Celebrating the Seasons

April 2008

Celebrating the Seasons









Get a Jump on Your Summer Garden

Mention flowering bulbs and most people think of daffodils and tulips. But there's another category of bulbs — those that bloom in summer and add sizzling color in July and August. Some of my favorite, easy-to-grow summer bulbs are dahlias, gladiolas, and elephant ears (Alocasia or Colocasia spp.). Others are begonias, caladiums, cannas, and peacock orchids. Note that some of these "bulbs" are, botanically... >>more

Pruning Spring Bloomers

We gardeners are often too busy in the spring to start thinking about next year. But keep in mind that spring-flowering shrubs should be pruned after the shrub has finished blooming. There are several reasons to prune shrubs. You can prune to enhance overall... >>more


Make Your Gardens and Lawn Safe for Pets

Garden products can be harmful to pets, so always take precautions to keep your animal companions safe. Some pesticides — and even some fertilizers — can be hazardous if they are ingested, inhaled, or absorbed through the pads on the animals' feet. Follow these guidelines to... >>more

Broccoli with Thyme Vinaigrette

This recipe turns a simple side dish into a delicious salad.... >>more

Knock! Knock! Who's There?

Here's a fun way to herald in spring and recycle, too. Share your excitement with friends and neighbors by giving them a colorful door knocker bouquet. You can use a basket or a vase, but I prefer ... >>more


Bird Feeding Update

Instead of tossing those eggshells in the trash, feed them to your birds. Rinse in plain water and bake at 250 degrees for 30 minutes. Allow to cool, then crush shells into small pieces and scatter on a deck, patio, or driveway. Fruit is another welcome treat and is particularly attractive to warblers and orioles. Slice oranges in half... >>more

Send Your Ideas!

Do you have any tips to share? Are there topics you'd like me to address?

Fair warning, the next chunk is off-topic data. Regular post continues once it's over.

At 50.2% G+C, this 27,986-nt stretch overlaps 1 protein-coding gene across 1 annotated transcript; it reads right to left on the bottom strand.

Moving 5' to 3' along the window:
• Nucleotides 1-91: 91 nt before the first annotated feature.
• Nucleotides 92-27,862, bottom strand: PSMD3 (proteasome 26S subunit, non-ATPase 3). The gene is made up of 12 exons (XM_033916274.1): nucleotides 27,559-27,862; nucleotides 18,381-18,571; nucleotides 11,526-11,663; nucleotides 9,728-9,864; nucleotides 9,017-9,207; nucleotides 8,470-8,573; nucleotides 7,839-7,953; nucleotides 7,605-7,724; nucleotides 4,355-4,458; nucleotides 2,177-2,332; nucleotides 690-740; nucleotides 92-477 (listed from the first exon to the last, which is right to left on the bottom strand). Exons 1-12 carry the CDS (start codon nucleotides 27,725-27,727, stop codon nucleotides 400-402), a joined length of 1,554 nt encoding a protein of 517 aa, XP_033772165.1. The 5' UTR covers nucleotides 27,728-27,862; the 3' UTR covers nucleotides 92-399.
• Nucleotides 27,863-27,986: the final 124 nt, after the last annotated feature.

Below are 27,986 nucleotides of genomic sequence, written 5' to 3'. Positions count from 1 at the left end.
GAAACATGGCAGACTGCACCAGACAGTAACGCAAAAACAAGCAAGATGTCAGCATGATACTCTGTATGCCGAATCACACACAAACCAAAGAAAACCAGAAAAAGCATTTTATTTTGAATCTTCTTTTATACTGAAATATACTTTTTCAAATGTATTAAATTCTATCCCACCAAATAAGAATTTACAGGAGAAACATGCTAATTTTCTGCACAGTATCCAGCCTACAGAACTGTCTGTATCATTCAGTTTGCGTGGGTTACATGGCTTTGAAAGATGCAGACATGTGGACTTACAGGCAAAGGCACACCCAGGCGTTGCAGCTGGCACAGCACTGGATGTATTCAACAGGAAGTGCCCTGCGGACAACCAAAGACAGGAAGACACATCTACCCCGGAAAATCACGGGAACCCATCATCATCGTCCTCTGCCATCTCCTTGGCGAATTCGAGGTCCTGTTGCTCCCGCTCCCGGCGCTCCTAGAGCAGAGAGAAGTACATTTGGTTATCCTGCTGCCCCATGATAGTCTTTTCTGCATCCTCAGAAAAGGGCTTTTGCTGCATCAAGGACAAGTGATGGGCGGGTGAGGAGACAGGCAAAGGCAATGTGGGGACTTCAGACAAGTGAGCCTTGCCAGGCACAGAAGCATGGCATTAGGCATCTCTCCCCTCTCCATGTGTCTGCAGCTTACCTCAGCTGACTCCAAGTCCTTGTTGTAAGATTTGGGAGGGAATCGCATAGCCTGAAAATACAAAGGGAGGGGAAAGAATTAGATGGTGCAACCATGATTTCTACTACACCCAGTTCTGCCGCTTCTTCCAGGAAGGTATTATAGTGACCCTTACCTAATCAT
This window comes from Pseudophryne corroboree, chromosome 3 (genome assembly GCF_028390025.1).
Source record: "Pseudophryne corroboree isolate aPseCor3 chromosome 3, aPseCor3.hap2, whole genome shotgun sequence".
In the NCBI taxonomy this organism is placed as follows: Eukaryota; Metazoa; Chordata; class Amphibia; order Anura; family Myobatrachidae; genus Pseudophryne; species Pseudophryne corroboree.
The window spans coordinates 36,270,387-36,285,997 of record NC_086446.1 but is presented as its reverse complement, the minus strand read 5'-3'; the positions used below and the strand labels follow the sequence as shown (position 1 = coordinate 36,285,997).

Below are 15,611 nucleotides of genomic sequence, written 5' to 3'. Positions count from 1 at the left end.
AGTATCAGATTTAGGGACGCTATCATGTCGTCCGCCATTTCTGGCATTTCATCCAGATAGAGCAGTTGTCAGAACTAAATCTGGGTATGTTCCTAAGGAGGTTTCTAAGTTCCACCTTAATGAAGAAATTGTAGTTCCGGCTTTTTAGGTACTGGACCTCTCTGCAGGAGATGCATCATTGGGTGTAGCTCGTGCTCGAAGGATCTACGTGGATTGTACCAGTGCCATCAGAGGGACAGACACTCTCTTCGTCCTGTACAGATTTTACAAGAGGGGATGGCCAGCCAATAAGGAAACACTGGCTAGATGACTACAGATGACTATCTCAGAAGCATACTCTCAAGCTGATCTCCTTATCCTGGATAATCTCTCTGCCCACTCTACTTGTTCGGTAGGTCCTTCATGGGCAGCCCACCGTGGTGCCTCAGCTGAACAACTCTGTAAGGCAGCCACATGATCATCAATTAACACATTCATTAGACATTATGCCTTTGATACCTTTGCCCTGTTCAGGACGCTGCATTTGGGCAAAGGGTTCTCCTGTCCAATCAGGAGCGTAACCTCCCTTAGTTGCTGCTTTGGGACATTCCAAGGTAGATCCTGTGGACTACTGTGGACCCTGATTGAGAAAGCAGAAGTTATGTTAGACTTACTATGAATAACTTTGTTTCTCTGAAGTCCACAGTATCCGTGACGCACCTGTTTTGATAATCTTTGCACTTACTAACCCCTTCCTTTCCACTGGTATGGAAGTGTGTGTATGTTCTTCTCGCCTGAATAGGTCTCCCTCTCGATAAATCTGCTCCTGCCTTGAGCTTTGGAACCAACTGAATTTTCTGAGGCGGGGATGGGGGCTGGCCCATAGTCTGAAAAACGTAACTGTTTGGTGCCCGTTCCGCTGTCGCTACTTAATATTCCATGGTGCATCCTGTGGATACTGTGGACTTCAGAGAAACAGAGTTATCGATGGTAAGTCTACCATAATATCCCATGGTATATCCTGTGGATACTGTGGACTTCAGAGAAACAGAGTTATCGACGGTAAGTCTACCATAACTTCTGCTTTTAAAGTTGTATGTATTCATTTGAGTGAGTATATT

E-mail me at celebrating_seasons@garden.org

Gabby Gardeners

Question: We are new to gardening and are looking forward to planting trees and shrubs around our home this spring. My mother said she heard you talk of a new method of planting trees. Would you please explain?

Answer: The old adage "plant a tree as deep as it is in the container" has been revised. Here's a new method to try.

  1. Dig a shallow, saucer-shaped hole that is three times as wide as the root ball.
  2. Remove the tree from the container and scratch away the soil from the top of the root ball. Continue removing soil until you hit the "root-flare" which signals the top of the first horizontal (lateral) root.
  3. If the roots grew around the perimeter of the container and are wrapped in circles around the root ball, it's best to detangle them before planting. If you don't, they may continue to grow around each other, rather than into the soil.
  4. Place the shrub in the hole. The root flare you revealed should sit just slightly below the soil surface. Adjust the depth of the hole if necessary.
  5. Backfill around the root ball with the soil you excavated and tamp down gently. Provide a good drink of water, and add more soil if necessary. Gently toggle the tree back and forth so the soil settles.
  6. If prevailing winds are an issue, you may need to stake the tree until the roots begin to grow into the surrounding soil, which may take a few months. Contrary to what you might think, however, trees will actually grow stronger trunks if they are allowed to bend with the wind.
  7. Cover the area around the planting hole with a 3-inch lawer of bark mulch. Don't mound the mulch up and around the trunk ("volcano mulching) because this smothers roots and can rot the trunk of the tree. Create a 3- to 4-foot "mowing circle" of mulch around the tree. 8. Water the tree regularly during its first growing season.

Question: At a recent presentation you mentioned a recipe for sugar water to use when planting trees and shrubs. Can you tell me more?

Answer: According to the Bartlett Tree Research Laboratories in England, scientists found that newly planted trees responded favorably when water with a sugar water solution for the first four weeks. The trees experienced less transplant shock and the solution seemed to stimulate root development. Here's the recipe: Mix 1 1/2 cups of white sugar into one gallon of warm water. Blend until dissolved. Water new trees and shrubs with 1/2 gallon per week for four weeks.

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